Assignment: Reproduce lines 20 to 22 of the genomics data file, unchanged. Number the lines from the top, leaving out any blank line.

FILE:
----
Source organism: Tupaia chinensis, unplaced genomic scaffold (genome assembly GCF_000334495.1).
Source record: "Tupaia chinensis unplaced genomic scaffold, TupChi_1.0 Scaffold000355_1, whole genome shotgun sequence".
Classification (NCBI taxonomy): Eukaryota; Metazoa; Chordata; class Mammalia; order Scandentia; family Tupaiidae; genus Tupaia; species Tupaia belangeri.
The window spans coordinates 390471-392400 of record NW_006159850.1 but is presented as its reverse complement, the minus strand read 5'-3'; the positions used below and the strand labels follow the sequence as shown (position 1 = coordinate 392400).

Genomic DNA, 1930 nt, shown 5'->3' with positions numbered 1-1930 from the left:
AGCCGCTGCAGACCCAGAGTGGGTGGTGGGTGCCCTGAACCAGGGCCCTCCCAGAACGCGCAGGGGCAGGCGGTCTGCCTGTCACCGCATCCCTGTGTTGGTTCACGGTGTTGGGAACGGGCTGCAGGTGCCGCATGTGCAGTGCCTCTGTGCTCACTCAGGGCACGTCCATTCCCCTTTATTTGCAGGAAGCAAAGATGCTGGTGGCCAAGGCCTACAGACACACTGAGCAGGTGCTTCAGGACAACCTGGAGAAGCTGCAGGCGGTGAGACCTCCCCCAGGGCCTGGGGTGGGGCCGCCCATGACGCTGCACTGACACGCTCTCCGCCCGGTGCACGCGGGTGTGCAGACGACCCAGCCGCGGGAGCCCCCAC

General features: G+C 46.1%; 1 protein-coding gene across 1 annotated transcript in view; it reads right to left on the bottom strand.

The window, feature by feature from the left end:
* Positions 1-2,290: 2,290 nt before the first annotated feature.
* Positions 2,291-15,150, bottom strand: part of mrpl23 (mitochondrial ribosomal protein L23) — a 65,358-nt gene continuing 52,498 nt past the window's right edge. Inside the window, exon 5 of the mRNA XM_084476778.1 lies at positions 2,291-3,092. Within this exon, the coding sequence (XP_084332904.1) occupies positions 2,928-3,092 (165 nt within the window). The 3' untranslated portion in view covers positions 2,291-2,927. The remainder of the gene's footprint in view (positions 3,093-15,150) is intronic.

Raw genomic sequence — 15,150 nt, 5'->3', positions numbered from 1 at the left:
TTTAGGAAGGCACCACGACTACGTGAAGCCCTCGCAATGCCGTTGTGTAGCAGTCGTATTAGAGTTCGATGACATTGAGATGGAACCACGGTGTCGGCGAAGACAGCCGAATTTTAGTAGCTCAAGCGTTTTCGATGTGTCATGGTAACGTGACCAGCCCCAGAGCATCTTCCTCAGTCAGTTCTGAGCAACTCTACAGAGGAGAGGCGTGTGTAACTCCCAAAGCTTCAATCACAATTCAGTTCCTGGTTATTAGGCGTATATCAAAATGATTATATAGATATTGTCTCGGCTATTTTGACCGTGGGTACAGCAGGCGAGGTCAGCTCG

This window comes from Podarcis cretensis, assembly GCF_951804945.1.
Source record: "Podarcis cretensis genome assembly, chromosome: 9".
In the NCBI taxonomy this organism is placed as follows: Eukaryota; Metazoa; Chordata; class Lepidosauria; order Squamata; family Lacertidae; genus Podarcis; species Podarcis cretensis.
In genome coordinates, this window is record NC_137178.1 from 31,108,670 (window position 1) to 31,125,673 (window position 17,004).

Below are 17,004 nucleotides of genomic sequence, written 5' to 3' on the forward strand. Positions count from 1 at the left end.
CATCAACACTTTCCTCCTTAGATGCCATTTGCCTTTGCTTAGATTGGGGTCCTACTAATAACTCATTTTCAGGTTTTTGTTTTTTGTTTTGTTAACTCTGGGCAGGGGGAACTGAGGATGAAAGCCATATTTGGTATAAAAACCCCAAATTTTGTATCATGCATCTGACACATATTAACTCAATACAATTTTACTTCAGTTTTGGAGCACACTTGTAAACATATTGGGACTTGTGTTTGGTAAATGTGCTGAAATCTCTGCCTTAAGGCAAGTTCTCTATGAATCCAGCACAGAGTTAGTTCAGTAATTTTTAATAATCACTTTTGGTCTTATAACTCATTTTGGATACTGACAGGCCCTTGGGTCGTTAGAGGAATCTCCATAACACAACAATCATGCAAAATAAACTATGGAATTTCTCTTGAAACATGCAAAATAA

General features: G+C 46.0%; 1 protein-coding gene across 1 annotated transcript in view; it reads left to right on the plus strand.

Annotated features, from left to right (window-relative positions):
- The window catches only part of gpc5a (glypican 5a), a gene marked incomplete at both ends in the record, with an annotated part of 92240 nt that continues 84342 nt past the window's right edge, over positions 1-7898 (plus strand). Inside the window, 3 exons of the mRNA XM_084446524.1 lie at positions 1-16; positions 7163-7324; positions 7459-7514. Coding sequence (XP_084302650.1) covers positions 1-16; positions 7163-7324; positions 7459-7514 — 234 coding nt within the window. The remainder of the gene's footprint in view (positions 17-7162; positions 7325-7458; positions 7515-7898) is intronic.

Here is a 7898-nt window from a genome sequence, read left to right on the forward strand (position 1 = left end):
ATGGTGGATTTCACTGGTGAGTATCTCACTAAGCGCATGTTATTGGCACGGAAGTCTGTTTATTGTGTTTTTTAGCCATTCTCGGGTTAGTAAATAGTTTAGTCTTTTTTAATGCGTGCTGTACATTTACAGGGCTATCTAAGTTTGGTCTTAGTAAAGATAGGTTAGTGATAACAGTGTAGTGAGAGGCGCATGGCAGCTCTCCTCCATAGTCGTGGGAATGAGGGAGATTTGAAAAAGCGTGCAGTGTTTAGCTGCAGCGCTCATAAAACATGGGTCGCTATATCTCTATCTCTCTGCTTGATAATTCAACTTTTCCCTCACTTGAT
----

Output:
Annotated features, from left to right (window-relative positions):
- The window catches only part of gpc5a (glypican 5a), a gene marked incomplete at both ends in the record, with an annotated part of 92240 nt that continues 84342 nt past the window's right edge, over positions 1-7898 (plus strand). Inside the window, 3 exons of the mRNA XM_084446524.1 lie at positions 1-16; positions 7163-7324; positions 7459-7514. Coding sequence (XP_084302650.1) covers positions 1-16; positions 7163-7324; positions 7459-7514 — 234 coding nt within the window. The remainder of the gene's footprint in view (positions 17-7162; positions 7325-7458; positions 7515-7898) is intronic.

Here is a 7898-nt window from a genome sequence, read left to right on the forward strand (position 1 = left end):